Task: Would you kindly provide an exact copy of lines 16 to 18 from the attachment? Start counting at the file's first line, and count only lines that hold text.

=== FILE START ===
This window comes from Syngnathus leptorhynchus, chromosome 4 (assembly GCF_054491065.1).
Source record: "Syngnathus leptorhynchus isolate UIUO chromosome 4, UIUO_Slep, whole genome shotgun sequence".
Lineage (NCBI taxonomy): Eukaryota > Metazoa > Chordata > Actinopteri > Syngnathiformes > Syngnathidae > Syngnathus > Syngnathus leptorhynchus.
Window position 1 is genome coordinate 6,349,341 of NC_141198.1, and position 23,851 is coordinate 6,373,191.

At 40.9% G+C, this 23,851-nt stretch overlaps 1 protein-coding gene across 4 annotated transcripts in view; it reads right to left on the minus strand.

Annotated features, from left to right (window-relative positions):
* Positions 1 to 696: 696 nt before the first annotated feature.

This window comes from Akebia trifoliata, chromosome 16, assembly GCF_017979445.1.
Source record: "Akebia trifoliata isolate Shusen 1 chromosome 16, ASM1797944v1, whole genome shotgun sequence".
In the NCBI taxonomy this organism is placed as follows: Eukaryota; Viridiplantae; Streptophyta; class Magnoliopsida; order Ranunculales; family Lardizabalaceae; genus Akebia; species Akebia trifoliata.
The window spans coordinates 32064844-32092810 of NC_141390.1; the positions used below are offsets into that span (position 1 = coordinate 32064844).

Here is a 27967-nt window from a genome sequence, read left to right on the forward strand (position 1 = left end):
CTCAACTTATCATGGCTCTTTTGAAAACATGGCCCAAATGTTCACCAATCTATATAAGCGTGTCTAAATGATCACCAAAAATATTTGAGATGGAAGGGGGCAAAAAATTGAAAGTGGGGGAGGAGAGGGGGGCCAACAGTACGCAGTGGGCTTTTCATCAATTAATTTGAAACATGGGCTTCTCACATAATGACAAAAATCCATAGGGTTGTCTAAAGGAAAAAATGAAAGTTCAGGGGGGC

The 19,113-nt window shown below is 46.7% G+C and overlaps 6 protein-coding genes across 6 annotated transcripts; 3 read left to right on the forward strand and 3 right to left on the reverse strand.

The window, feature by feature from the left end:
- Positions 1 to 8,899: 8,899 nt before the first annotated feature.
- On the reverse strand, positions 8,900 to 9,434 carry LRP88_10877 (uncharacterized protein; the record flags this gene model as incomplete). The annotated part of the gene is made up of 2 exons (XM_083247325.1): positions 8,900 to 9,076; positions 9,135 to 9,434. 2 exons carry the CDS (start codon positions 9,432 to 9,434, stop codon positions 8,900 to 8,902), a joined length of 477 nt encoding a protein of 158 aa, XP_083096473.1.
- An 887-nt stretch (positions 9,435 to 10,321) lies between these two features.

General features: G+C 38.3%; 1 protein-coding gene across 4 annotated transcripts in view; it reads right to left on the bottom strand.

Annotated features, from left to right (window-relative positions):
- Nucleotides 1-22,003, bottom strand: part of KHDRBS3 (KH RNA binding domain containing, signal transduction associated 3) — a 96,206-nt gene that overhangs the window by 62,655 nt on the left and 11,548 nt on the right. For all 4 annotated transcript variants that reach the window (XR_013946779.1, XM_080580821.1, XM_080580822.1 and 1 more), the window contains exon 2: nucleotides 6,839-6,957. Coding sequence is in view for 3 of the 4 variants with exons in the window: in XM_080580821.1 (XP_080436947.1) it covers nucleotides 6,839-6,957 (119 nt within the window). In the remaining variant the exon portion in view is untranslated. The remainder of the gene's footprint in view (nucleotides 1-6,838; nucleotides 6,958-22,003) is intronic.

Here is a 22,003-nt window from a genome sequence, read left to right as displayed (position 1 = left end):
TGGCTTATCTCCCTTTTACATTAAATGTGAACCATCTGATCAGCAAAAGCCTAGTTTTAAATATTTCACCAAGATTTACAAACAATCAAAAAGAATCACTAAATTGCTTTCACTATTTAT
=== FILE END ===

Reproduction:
- Positions 1 to 8,899: 8,899 nt before the first annotated feature.
- On the reverse strand, positions 8,900 to 9,434 carry LRP88_10877 (uncharacterized protein; the record flags this gene model as incomplete). The annotated part of the gene is made up of 2 exons (XM_083247325.1): positions 8,900 to 9,076; positions 9,135 to 9,434. 2 exons carry the CDS (start codon positions 9,432 to 9,434, stop codon positions 8,900 to 8,902), a joined length of 477 nt encoding a protein of 158 aa, XP_083096473.1.
- An 887-nt stretch (positions 9,435 to 10,321) lies between these two features.